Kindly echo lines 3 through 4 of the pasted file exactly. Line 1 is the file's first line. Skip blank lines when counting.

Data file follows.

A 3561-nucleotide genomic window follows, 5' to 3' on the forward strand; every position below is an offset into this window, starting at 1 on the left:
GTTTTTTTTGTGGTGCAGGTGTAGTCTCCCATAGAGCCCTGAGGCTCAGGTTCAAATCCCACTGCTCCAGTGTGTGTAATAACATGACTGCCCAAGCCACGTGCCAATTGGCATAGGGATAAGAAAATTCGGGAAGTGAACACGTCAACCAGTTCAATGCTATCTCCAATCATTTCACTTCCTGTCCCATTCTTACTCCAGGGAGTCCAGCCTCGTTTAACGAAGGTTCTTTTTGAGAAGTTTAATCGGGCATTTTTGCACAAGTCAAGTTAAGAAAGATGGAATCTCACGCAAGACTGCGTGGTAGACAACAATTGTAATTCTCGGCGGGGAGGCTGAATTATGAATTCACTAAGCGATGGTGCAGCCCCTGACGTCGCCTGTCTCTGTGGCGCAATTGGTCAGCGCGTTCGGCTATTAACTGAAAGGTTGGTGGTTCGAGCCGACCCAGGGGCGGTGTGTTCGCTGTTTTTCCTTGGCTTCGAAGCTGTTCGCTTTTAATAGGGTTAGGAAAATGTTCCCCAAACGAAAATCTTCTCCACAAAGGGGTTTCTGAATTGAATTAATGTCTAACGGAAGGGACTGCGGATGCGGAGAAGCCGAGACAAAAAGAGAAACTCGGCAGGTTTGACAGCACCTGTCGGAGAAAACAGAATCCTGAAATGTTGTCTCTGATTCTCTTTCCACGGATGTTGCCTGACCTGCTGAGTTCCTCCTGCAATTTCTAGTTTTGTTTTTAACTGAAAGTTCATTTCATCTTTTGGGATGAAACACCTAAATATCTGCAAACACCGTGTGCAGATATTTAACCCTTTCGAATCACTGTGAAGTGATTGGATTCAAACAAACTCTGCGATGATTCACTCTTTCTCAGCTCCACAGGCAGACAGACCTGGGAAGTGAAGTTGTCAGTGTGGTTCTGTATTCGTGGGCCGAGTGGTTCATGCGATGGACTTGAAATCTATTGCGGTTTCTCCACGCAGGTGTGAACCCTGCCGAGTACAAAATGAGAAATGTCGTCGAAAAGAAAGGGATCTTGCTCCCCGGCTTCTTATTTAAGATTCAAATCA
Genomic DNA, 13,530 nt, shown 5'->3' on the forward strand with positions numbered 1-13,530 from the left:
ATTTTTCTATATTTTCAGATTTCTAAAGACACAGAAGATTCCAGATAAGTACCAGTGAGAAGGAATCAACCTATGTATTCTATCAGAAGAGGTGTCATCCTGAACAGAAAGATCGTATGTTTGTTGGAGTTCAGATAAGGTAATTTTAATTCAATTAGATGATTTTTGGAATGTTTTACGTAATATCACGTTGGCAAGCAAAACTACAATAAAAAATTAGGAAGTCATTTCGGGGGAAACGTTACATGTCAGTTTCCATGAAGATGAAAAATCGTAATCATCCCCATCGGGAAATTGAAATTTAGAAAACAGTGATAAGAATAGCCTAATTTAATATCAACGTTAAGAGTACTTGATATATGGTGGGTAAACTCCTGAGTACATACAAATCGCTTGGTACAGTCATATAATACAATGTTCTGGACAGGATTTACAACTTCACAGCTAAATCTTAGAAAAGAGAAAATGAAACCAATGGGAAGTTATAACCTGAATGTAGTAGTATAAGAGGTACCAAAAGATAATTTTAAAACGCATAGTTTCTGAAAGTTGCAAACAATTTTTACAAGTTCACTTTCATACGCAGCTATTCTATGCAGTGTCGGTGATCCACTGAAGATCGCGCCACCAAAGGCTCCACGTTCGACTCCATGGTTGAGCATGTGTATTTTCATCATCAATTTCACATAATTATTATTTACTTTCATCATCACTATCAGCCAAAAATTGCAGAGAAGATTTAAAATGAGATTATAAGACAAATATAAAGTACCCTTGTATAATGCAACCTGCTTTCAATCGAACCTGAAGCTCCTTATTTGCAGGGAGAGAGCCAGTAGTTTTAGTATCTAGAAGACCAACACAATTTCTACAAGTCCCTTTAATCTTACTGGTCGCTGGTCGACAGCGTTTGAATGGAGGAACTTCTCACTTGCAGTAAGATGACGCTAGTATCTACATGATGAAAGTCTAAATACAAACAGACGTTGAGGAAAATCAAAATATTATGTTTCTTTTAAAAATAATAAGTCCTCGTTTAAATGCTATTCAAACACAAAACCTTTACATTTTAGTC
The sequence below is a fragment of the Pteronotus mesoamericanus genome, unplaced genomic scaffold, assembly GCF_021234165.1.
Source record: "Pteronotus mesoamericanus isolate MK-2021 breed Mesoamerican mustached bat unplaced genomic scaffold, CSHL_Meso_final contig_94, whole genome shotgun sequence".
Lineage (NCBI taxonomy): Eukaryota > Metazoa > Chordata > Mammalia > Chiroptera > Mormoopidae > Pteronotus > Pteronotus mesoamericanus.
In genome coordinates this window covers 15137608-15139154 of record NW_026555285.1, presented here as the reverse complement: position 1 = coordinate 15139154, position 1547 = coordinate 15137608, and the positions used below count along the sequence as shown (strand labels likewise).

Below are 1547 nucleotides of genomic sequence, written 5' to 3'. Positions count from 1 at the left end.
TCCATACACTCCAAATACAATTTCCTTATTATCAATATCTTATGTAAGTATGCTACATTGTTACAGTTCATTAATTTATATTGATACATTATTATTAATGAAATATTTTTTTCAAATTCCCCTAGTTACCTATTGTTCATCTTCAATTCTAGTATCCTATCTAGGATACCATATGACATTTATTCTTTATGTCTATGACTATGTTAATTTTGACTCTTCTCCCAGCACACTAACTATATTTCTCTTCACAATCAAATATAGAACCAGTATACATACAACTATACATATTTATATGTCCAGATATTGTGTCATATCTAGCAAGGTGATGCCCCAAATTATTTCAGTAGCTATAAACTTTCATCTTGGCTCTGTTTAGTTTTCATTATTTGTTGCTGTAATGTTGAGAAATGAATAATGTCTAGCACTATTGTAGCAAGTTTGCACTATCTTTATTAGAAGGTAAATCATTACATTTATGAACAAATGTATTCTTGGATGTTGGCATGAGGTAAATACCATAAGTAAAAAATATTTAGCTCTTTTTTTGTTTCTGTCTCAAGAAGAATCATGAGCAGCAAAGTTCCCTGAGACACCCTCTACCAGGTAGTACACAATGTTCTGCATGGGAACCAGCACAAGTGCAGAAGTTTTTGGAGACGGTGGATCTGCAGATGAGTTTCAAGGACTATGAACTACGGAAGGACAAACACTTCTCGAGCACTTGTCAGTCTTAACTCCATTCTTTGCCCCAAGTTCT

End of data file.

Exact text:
Genomic DNA, 13,530 nt, shown 5'->3' on the forward strand with positions numbered 1-13,530 from the left:
ATTTTTCTATATTTTCAGATTTCTAAAGACACAGAAGATTCCAGATAAGTACCAGTGAGAAGGAATCAACCTATGTATTCTATCAGAAGAGGTGTCATCCTGAACAGAAAGATCGTATGTTTGTTGGAGTTCAGATAAGGTAATTTTAATTCAATTAGATGATTTTTGGAATGTTTTACGTAATATCACGTTGGCAAGCAAAACTACAATAAAAAATTAGGAAGTCATTTCGGGGGAAACGTTACATGTCAGTTTCCATGAAGATGAAAAATCGTAATCATCCCCATCGGGAAATTGAAATTTAGAAAACAGTGATAAGAATAGCCTAATTTAATATCAACGTTAAGAGTACTTGATATATGGTGGGTAAACTCCTGAGTACATACAAATCGCTTGGTACAGTCATATAATACAATGTTCTGGACAGGATTTACAACTTCACAGCTAAATCTTAGAAAAGAGAAAATGAAACCAATGGGAAGTTATAACCTGAATGTAGTAGTATAAGAGGTACCAAAAGATAATTTTAAAACGCATAGTTTCTGAAAGTTGCAAACAATTTTTACAAGTTCACTTTCATACGCAGCTATTCTATGCAGTGTCGGTGATCCACTGAAGATCGCGCCACCAAAGGCTCCACGTTCGACTCCATGGTTGAGCATGTGTATTTTCATCATCAATTTCACATAATTATTATTTACTTTCATCATCACTATCAGCCAAAAATTGCAGAGAAGATTTAAAATGAGATTATAAGACAAATATAAAGTACCCTTGTATAATGCAACCTGCTTTCAATCGAACCTGAAGCTCCTTATTTGCAGGGAGAGAGCCAGTAGTTTTAGTATCTAGAAGACCAACACAATTTCTACAAGTCCCTTTAATCTTACTGGTCGCTGGTCGACAGCGTTTGAATGGAGGAACTTCTCACTTGCAGTAAGATGACGCTAGTATCTACATGATGAAAGTCTAAATACAAACAGACGTTGAGGAAAATCAAAATATTATGTTTCTTTTAAAAATAATAAGTCCTCGTTTAAATGCTATTCAAACACAAAACCTTTACATTTTAGTC